My friend Jess Hope wrote this insightful article about the proposed changes to the Racial Discrimination Act in Australia. http://doinghistoryinpublic.org/2014/03/26/on-the-right-to-be-bigots-the-dehistoricisation-of-racism/
I value what she wrote because although physical violence is ‘worse’, spoken violence and other kinds of social alienation fully embody the essence of what has been done to a community in the past. I’m actually hesitant to write that physical violence is worse, because… although people are obviously relieved when it is over… whenever a history of bodily violence exists, there is something of exactly the same thing alive in other aspects of racism. It brings traumatic fear, real or imagined (a painful uncertainty), and is a genuine danger on every level for the future. It also creates a heart within the public that will not see the severity of anything that is done… and that is exactly the point at the moment because of this situation with indefinite and cruel imprisonment of refugees 😦
To quote from her article, “Disturbingly, Brandis’s statement that racially-targeted offence, insult and humiliation amount to nothing more than ‘hurt feelings’ reveals an attempt to embed a ‘just-kidding’ approach to racial discrimination in Australian law. Allowing the majority to define what is and what is not racial vilification of the minority results in further disempowerment where there is supposed to be protection, rendering the minority’s historical and social experiences irrelevant and unheard.”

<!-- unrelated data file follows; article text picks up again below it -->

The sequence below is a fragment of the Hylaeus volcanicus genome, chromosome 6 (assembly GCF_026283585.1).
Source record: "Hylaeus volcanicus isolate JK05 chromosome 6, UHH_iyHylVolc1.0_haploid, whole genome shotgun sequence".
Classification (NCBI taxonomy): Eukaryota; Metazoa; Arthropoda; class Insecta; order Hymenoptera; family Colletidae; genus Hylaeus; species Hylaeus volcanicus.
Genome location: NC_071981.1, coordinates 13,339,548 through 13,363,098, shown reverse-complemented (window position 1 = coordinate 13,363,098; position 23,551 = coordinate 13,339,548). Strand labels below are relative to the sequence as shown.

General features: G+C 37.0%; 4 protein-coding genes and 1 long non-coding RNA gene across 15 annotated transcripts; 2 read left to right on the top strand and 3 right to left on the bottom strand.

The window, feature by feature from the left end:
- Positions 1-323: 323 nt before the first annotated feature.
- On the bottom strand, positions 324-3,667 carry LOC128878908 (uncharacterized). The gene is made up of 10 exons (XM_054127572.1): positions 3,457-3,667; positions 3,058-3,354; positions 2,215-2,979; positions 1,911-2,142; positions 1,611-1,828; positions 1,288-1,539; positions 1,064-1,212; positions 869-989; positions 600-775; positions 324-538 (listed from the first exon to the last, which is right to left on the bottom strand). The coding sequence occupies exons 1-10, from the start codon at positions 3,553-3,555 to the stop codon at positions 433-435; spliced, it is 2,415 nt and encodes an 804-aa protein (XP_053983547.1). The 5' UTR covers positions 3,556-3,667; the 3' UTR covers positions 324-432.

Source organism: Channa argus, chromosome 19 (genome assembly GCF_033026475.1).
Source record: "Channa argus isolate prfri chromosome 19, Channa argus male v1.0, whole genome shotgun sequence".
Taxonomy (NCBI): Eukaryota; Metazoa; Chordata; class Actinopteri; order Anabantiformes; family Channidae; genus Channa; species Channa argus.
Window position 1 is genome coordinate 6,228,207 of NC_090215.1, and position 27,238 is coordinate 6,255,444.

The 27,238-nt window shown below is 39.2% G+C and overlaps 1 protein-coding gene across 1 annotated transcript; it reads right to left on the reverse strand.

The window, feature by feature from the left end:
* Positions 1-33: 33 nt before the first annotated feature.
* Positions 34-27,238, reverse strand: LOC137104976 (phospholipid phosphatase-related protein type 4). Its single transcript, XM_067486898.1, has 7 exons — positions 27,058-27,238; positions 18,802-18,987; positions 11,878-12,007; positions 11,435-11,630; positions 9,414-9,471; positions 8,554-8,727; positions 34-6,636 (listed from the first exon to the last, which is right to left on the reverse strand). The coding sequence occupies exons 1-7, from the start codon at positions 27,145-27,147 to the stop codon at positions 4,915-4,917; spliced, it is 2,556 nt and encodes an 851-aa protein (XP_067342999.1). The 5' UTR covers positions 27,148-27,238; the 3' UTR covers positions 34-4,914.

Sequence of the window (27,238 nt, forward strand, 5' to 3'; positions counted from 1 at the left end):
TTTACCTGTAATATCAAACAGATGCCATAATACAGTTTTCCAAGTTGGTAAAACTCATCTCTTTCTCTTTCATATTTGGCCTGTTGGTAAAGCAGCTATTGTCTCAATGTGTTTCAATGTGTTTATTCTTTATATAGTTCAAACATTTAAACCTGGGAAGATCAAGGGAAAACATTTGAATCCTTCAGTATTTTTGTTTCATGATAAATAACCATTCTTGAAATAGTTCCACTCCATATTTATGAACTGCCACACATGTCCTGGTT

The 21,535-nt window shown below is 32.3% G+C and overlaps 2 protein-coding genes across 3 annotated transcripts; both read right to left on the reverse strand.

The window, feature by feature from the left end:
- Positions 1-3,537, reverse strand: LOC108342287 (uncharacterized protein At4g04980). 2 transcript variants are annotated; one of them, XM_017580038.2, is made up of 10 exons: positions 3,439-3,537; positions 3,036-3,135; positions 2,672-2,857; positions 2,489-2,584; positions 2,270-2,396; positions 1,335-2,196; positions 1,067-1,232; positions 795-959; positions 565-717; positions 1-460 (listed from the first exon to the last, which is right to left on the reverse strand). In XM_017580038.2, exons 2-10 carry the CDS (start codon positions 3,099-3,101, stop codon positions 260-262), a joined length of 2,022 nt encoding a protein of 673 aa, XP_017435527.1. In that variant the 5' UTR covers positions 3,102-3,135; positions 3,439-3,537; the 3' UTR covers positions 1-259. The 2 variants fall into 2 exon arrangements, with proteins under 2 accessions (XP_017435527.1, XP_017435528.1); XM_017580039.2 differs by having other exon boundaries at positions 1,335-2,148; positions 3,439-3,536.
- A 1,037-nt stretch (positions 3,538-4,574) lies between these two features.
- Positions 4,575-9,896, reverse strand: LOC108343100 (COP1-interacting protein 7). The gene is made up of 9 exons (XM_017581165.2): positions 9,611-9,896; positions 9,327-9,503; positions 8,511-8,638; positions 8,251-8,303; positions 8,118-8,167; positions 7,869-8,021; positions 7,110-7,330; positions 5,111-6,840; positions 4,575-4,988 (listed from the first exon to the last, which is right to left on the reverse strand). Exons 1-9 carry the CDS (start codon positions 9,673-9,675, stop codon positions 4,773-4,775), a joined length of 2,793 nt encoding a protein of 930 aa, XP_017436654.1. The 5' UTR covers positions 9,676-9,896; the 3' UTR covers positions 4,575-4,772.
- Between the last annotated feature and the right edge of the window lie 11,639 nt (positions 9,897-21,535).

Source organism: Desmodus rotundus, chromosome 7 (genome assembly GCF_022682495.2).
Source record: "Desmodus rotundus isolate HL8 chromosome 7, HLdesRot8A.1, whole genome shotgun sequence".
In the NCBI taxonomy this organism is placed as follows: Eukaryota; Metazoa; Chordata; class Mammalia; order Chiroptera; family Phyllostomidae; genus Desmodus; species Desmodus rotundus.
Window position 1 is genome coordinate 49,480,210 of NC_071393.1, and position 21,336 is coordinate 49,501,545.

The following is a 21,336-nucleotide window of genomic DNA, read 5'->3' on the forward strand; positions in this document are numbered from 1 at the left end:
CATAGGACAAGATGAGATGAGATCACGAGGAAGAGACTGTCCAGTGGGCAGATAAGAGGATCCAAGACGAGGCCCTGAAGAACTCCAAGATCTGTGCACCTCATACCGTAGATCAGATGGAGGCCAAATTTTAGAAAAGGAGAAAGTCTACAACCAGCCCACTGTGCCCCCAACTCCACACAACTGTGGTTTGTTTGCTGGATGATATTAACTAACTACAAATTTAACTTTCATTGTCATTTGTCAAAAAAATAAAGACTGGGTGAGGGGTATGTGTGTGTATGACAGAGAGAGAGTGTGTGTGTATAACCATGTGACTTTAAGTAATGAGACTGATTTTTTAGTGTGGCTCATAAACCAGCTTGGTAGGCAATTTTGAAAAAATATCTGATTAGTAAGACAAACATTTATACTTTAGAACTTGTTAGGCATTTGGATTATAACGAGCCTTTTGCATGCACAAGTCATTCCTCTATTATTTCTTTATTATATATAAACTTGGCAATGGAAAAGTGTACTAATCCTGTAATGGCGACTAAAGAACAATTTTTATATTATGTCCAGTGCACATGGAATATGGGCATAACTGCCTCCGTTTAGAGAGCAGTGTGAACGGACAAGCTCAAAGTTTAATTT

I think there are times when things should be said that may make ethnic groups uncomfortable, but definitely never through humiliation or without attention to truthfulness. How can a legal system promote the very opposite of justice? Racism is wrong and it makes no sense, it has no value, it only hurts societies, communities, and families.
Jess also spoke about how racial hate-speech can’t do anything but harm, since race isn’t intrinsically linked to any of the values or ideas that we might need to target or discuss. “The amendments normalise the unalterable fact of one’s race, rather than one’s conduct or ideas, as a target for abuse.”
As to freedom of speech… I know that ‘justice’ is culturally controversial, but maybe not so much as other values. And I guess though that if no one sees something as just (fair, true, and reasonable), then it simply shouldn’t be said, and to do so goes against everything that ‘freedom of speech’ protects.